William Hague and Fabian Picardo met in London on Wednesday. SUR
The UK has closed ranks with the Rock in the ongoing conflict between the Gibraltarian and Spanish authorities, sparked by 70 concrete blocks being placed on the seabed at the end of July.
Chief Minister Fabian Picardo travelled to London this week where he met with ForeignSecretary William Hague to discuss the issues. His meeting with Prime Minister David Cameron was postponed until today, Friday, due to the Syria crisis.
Picardo’s trip is aimed at gaining support from London in the light of “threats from Spanish officials to adopt further measures against Gibraltar”. He referred to the suggestion made by Spain’s Foreign Minister José Manuel García-Margallo to introduce a 50-euro toll fee for crossing the border.
After the meeting Picardo said: “William Hague has long been a good and close friend of Gibraltar. He reaffirmed the UK government’s commitment to Gibraltar and its people.”
Meanwhile the queues continue to build up at the border due to the increased controls by the Spanish security forces to curb cigarette smuggling.
The Gibraltar Police have said that they are investigating reports of physical and verbal attacks on Spanish Guardia Civil officers by disgruntled individuals waiting to cross the border into Spain.
The police said that objects thrown appeared to come from the motorcycle lane as Spanish residents working in Gibraltar were waiting to go home.
On Thursday La Línea town hall was due to open an office where local traders and business owners could voice their complaints against the border queues. The office, located in the Casa de la Juventud, is the town hall’s response to the Spanish government’s decision to step up controls, coinciding with the fishing conflict.
Staff will help traders assess their financial losses derived from the absence of customers from Gibraltar.
Last Saturday the Spanish Government ordered border authorities not to allow vehicles carrying rocks, to be used for the construction of a breakwater, to cross the border.
The decision came after Spanish fishermen in Algeciras and La Línea reported that the construction violated environmental regulations and the cases was taken up by the public prosecution department.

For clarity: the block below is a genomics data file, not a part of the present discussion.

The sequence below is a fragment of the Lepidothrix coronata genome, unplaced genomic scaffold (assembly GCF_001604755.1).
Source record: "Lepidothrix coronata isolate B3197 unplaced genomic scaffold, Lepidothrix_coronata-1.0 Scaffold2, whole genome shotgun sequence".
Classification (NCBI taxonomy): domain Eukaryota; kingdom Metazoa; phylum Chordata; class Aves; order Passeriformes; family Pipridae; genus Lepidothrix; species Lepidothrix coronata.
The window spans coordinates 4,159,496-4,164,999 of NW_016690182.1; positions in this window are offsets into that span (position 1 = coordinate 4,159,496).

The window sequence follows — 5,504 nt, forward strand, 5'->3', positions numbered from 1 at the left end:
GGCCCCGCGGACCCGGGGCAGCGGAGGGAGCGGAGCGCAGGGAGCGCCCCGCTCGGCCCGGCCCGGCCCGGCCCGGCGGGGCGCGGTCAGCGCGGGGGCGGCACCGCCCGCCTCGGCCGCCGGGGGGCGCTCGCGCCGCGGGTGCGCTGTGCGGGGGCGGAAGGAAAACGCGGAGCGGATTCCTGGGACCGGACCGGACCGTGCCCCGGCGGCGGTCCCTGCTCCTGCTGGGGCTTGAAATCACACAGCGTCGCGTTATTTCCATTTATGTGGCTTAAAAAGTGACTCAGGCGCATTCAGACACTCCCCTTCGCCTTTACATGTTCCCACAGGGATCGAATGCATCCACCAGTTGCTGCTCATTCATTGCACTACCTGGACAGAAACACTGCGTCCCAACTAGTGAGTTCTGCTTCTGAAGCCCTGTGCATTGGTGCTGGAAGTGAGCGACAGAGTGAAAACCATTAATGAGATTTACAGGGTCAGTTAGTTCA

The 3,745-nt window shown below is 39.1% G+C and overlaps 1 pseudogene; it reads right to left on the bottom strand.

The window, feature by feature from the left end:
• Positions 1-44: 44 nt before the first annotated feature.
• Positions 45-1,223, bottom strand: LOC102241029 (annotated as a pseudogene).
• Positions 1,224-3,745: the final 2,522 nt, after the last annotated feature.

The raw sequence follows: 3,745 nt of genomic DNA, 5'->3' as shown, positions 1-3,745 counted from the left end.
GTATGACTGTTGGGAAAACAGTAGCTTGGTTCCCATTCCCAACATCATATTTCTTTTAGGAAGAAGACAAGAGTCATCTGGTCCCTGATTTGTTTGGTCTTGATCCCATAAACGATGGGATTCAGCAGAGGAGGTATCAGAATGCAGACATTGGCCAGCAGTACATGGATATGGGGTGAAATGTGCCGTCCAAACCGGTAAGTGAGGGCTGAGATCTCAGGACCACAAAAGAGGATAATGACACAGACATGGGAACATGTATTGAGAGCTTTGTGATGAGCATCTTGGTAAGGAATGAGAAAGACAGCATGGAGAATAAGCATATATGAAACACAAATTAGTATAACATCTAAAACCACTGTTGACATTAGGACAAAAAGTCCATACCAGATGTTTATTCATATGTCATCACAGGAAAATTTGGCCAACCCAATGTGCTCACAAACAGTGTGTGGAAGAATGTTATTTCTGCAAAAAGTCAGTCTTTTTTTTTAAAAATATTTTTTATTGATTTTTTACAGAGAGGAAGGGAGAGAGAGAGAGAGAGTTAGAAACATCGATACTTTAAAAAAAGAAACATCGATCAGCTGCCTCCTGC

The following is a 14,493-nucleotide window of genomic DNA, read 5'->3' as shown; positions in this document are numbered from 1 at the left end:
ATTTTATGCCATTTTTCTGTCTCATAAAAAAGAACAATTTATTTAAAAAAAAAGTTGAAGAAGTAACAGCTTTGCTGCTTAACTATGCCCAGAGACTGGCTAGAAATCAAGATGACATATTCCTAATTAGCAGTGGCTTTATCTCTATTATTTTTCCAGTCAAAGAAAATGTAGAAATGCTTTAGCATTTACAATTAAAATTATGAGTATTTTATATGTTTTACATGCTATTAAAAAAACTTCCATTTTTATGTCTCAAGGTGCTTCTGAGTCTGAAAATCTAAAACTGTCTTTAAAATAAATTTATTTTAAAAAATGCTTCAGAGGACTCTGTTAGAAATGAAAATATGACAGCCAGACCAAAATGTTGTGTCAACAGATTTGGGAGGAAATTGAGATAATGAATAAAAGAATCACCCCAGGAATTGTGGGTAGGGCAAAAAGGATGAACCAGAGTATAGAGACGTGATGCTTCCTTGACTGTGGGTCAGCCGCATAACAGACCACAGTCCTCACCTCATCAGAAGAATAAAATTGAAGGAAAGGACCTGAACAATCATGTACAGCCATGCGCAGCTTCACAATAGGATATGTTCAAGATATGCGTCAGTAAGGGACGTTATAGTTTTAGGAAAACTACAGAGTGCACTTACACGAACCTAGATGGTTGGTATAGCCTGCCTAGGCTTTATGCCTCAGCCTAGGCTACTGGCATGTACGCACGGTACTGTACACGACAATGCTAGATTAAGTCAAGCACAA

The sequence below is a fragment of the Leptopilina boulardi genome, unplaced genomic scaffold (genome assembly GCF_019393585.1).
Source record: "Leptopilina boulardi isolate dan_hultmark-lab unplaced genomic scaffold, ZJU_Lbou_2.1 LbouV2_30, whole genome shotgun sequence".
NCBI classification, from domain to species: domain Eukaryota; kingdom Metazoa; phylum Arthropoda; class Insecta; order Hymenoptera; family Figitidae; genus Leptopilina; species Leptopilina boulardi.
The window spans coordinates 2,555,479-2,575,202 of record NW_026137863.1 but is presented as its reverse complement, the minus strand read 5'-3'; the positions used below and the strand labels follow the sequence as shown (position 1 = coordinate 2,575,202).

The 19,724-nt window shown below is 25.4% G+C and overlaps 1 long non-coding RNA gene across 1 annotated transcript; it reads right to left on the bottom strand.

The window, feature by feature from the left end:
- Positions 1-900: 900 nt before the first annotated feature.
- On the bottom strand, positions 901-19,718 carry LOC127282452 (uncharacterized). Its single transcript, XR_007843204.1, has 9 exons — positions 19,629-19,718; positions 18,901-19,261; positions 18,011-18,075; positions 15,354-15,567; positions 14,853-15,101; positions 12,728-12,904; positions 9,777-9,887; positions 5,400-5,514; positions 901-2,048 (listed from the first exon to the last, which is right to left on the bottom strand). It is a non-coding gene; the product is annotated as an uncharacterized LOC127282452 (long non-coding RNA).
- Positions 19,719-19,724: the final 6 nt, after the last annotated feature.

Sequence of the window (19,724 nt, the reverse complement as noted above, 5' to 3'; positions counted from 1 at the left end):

Fishermen from La Línea, prevented from fishing in their usual area by the reef created by the 70 concrete blocks at the centre of the conflict, left port for the first time in a month on Tuesday.
The boats headed for fishing grounds east of the Rock which had been closed due to water pollution that has now cleared.
The fishermen, however, stated that this was a temporary solution until the controversial concrete blocks have been removed and they can return to their original grounds.
On Wednesday the Government of Gibraltar announced its satisfaction at the EU Commission’s decision not to investigate allegations of tax fraud in Gibraltar.
The allegations were made by Prime Minister Rajoy in a conversation with Commission president José Manuel Durao Barroso earlier in August.
Rajoy said there was a need for inspections and controls over Gibraltar’s financial services to ensure there were no violations of EU money laundering and tax regulations.
Meanwhile Spain’s Treasury Minister, Cristóbal Montoro has asked Gibraltar to provide tax information regarding a number of companies.
The government plans to report Gibraltar to the EU if the information is not provided, said ministry sources this week.
Spanish tax officials have celebrated the requests made by the minister. In their opinion the intention is to prove that the Rock is a “non-cooperative” tax haven. In 2010 Gibraltar joined the list of “cooperative” tax havens.
The Spanish Environment Minister, Miguel Arias Cañete, announced on Thursday that he was to change the legislation in order to prohibit “bunkering” (offshore refuelling) in the Gibraltar area.
He proposes to modify the natural heritage and biodiversity law to remove a legal loophole that prevents sanctions.